OPM Admits Military Affected by Breach

July 17, 2015

The scope of the data breach at the Office of Personnel Management (OPM) went well beyond numbers initially reported.  

OPM originally thought the cyberattack was limited to 4.2 million records. Upon further scrutiny, investigators concluded that the number of records compromised is closer to 21.5 million. Individuals affected include past and present federal and military employees, as well as any applicants that applied for a clearance since 2000.  

Information compromised in the breach includes Social Security numbers, fingerprints, and residency, educational, family, financial, health, employment history.   

OPM's website details the next steps it will take in notifying those affected by the data breach. OPM sent notifications by mail informing people of the services available. These services will be available for at least three years:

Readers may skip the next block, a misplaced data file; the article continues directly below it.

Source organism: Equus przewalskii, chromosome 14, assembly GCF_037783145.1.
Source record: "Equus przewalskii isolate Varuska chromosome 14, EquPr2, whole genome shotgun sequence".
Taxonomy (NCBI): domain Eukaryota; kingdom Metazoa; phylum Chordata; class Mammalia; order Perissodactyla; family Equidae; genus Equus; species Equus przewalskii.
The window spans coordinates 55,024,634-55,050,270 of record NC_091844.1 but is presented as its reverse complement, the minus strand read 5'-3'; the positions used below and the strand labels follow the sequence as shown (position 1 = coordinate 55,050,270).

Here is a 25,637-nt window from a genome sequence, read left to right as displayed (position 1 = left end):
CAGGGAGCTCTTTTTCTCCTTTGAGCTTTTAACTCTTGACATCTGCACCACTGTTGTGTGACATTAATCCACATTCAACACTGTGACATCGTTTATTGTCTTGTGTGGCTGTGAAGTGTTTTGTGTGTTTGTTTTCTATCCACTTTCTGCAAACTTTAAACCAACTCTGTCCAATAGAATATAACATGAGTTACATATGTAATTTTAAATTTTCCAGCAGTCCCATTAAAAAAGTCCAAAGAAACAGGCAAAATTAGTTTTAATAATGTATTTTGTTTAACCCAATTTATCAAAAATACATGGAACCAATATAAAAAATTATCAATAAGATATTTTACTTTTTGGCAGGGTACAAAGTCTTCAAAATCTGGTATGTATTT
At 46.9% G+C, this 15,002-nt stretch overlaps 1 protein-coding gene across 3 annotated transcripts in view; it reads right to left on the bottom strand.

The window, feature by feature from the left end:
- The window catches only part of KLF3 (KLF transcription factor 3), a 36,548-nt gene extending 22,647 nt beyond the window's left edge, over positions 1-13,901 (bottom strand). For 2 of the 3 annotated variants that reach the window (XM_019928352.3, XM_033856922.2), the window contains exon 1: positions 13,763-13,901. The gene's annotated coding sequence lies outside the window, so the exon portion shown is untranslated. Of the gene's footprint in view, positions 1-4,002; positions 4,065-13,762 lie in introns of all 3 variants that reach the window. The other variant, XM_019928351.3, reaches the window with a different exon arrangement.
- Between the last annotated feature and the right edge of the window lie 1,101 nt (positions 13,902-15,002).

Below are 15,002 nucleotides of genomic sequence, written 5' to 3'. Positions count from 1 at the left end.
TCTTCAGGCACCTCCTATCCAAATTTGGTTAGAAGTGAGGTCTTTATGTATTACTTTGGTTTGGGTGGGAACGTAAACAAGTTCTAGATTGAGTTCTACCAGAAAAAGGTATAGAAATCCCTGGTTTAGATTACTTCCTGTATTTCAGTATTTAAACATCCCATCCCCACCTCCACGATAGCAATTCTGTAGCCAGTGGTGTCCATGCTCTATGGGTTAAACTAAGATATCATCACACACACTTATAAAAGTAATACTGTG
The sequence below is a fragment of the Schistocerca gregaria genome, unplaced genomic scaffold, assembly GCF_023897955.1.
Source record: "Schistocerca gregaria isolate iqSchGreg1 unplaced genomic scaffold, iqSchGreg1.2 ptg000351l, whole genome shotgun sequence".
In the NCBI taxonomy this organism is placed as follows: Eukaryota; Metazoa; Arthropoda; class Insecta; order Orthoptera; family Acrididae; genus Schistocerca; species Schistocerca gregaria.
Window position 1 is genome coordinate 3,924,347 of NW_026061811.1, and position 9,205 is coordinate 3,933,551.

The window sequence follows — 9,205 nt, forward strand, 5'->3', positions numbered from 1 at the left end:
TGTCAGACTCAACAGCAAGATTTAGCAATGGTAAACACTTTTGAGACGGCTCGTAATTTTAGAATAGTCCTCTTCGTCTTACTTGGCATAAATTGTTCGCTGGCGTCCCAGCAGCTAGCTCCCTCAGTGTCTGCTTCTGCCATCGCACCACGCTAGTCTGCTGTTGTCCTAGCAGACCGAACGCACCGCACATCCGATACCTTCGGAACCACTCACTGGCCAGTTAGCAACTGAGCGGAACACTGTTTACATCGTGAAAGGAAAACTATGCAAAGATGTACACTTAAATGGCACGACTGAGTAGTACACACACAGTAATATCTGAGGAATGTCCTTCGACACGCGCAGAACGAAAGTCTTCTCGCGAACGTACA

• Full service identity restoration support and victim recovery assistance
  • Identity theft insurance
  • Identity monitoring for minor children
  • Continuous credit monitoring
  • Fraud monitoring services beyond credit files

Several lawmakers on Capitol Hill called for terminating OPM Director Katherine Archuleta. After the intense backlash, she tendered her resignation on July 10. 

Rep. Mac Thornberry (R-Texas), Chairman of the House Armed Services Committee, said, “The breadth of the data breach at the Office of Personnel Management is staggering and unacceptable. We also have an obligation to ensure that those who serve the Department, in or out of uniform, are able to do so securely.”   

The Senate now needs to appoint someone capable of handling a crisis of this magnitude and restore faith with the American people that their personal information is secure. 

MOAA calls on Congress and the administration to complete a thorough investigation into the data breach, and to implement necessary action to prevent further incidents like these from occurring.